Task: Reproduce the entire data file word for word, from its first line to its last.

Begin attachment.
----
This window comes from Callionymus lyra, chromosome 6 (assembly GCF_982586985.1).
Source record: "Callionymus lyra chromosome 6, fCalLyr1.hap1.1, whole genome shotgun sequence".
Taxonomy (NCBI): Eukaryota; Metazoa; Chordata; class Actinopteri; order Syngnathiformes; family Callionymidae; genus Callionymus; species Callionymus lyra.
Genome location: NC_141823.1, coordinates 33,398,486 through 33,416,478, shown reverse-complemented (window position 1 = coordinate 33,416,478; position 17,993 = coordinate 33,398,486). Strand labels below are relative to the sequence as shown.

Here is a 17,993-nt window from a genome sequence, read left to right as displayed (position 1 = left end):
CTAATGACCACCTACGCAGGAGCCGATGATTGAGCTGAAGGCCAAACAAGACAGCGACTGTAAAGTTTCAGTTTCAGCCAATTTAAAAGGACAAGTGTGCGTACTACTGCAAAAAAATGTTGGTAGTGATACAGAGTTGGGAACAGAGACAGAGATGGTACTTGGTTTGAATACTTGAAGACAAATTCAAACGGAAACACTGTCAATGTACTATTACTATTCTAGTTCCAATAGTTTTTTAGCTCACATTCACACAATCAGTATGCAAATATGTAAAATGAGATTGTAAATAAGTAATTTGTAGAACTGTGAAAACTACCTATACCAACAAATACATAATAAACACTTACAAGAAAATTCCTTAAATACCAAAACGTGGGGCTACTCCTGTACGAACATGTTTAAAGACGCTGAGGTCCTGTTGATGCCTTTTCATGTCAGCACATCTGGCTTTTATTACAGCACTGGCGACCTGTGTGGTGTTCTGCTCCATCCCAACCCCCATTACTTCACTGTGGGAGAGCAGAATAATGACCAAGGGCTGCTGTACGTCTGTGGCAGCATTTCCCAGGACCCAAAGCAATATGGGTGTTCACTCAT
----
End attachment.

This window comes from Callionymus lyra, chromosome 6 (assembly GCF_982586985.1).
Source record: "Callionymus lyra chromosome 6, fCalLyr1.hap1.1, whole genome shotgun sequence".
Taxonomy (NCBI): Eukaryota; Metazoa; Chordata; class Actinopteri; order Syngnathiformes; family Callionymidae; genus Callionymus; species Callionymus lyra.
Genome location: NC_141823.1, coordinates 33,398,486 through 33,416,478, shown reverse-complemented (window position 1 = coordinate 33,416,478; position 17,993 = coordinate 33,398,486). Strand labels below are relative to the sequence as shown.

Here is a 17,993-nt window from a genome sequence, read left to right as displayed (position 1 = left end):
CTAATGACCACCTACGCAGGAGCCGATGATTGAGCTGAAGGCCAAACAAGACAGCGACTGTAAAGTTTCAGTTTCAGCCAATTTAAAAGGACAAGTGTGCGTACTACTGCAAAAAAATGTTGGTAGTGATACAGAGTTGGGAACAGAGACAGAGATGGTACTTGGTTTGAATACTTGAAGACAAATTCAAACGGAAACACTGTCAATGTACTATTACTATTCTAGTTCCAATAGTTTTTTAGCTCACATTCACACAATCAGTATGCAAATATGTAAAATGAGATTGTAAATAAGTAATTTGTAGAACTGTGAAAACTACCTATACCAACAAATACATAATAAACACTTACAAGAAAATTCCTTAAATACCAAAACGTGGGGCTACTCCTGTACGAACATGTTTAAAGACGCTGAGGTCCTGTTGATGCCTTTTCATGTCAGCACATCTGGCTTTTATTACAGCACTGGCGACCTGTGTGGTGTTCTGCTCCATCCCAACCCCCATTACTTCACTGTGGGAGAGCAGAATAATGACCAAGGGCTGCTGTACGTCTGTGGCAGCATTTCCCAGGACCCAAAGCAATATGGGTGTTCACTCAT